Being a graduate student always requires ambition, a special set of skills and knowledge and a healthy amount of willpower, but the online graduate student has challenges to maneuver that the traditional campus-based student does not. Whether it’s negotiating the complexities of a full-time job or an active family, the online student usually has a few more items to manage on what is often a smaller place.
Take heart, online student. Where there’s a will; there’s way, and it doesn’t matter the field of your online degree; from the rigors and demands of getting a graduate degree that will train you in how to be a better engineer to the specifics of getting a master’s degree in social work, every online degree is different, but every online graduate student needs this set of tools to get them successfully through an online program.
How you start your program can determine the level at which you function for your entire graduate degree. When you start strong, with mindfulness, optimism and a schedule, you set the tone for the rest of your coursework and the delicate balance that your life will require. Unlike more traditional schooling, an online program’s flexibility can make it seem like a short-term haven for procrastination. Don’t be fooled. Those deadlines out there in the ether are just as real as the ones you remember from brick and mortar classrooms.
Create a Dedicated Workspace
While where it is and what it looks like are important, the space where you do all the work related to your courses, projects, research and like must be dedicated to your quest to get your degree and that quest alone. Too often, online students let real life encroach on the time and space they need to get their work done efficiently and well. If you want to maintain balance and to earn good grades, a dedicated workspace is essential. A single location devoted solely to your schoolwork will help the rest of your household respect your needs for quiet and calm while you are in that space, and you’re less likely to misplace important papers and books. To the best of your ability, keep the space organized and free of clutter. An organized work environment that is free of visual clutter helps any brain process information faster and maintain focus better.
Do Time Management — Don’t Just Think or Talk About it
Time management is not an idea; it is a practice, and to that end, here is how to do it:
- Make a plan. Online students need structure, and more often than not, you’re going to have to provide it yourself. Check your syllabus and build a plan around it.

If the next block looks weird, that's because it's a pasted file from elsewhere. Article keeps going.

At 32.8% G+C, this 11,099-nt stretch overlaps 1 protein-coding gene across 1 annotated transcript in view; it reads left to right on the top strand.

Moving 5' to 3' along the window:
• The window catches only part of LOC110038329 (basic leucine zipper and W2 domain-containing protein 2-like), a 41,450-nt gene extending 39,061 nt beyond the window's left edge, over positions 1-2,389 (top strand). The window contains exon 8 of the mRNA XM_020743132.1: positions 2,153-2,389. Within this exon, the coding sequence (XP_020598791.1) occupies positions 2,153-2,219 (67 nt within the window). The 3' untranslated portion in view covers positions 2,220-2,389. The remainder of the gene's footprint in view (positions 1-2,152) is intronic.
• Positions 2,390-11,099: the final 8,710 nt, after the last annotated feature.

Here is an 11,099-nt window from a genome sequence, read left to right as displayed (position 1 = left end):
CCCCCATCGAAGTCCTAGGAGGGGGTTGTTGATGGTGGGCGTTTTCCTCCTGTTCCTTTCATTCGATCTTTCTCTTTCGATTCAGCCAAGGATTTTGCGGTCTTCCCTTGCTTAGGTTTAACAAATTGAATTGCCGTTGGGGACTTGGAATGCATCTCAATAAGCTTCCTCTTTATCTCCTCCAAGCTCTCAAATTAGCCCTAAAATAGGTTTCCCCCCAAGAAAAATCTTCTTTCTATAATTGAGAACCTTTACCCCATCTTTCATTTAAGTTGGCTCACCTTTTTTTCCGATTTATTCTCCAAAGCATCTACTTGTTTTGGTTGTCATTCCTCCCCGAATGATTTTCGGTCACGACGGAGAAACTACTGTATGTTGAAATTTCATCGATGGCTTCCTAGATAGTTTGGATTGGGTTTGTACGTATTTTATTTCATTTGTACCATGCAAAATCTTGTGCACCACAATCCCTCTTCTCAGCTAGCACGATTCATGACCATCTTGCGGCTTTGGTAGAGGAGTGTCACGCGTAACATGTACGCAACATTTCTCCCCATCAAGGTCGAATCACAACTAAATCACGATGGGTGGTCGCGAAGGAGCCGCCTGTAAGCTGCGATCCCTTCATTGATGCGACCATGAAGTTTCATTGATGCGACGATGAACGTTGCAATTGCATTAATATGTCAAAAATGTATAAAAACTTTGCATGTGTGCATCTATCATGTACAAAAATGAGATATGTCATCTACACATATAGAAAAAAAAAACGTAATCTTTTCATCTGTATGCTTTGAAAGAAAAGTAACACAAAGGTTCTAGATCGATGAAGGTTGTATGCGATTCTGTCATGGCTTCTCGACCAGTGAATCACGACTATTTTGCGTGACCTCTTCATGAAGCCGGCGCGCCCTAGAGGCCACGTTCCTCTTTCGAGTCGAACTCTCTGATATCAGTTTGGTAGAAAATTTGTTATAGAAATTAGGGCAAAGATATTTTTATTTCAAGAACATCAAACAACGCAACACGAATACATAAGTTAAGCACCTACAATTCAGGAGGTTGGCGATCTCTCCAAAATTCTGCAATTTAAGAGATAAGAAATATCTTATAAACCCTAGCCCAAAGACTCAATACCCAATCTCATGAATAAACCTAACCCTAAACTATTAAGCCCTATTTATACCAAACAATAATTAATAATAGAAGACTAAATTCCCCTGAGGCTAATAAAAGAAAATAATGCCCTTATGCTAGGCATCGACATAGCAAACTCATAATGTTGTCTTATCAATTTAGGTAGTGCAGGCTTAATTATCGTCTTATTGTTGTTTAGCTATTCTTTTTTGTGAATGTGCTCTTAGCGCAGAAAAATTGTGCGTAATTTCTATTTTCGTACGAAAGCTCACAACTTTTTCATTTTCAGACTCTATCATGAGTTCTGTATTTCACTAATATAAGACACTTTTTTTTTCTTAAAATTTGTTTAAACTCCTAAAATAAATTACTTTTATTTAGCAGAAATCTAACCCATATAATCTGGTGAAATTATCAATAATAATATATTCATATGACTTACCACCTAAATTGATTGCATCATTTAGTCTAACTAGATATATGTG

- Check in daily. It isn’t enough to occasionally check in with your plan. At the start of every day, review what needs to be done now and in the coming weeks.
- Consider the future. Don’t let yourself fall asleep at the wheel. During your daily check-in, look ahead so that you can prepare for projects and papers ahead of time.
Create a Schedule and Keep it
If the time that you have to devote to your master’s program is from 5 a.m. to 8 a.m. Monday through Friday, then block out that time, and do not deviate from it. Online degrees can feel amorphous, but if you create a structured schedule and honor it, you will create helpful boundaries that will not only help you get your work done, it will also protect the rest of your life from being swallowed by your graduate degree as well.
Develop and Utilize Your Relationship with Professors
Start communicating with your instructors early, and anytime you don’t understand an assignment, ask for clarification. Because they don’t see you, online communication is even more important than in a traditional learning environment. When you use email to interact with an instructor, make sure you use proper grammar, punctuation and excellent manners. In an online master’s degree, email may be the primary way that professor gets to know you, so how you conduct yourself through that medium can have far-reaching consequences.
The online graduate student’s unique learning situation often calls for a unique approach to ensure success. From banishing all leanings toward procrastination to becoming a more self-aware emailer, these tools will help you succeed on the Internet and in the workplace long after you’ve completed your degree.
About the Author: Kaytee Hoyne is a contributing blogger, who recently completed her online master’s degree in engineering management.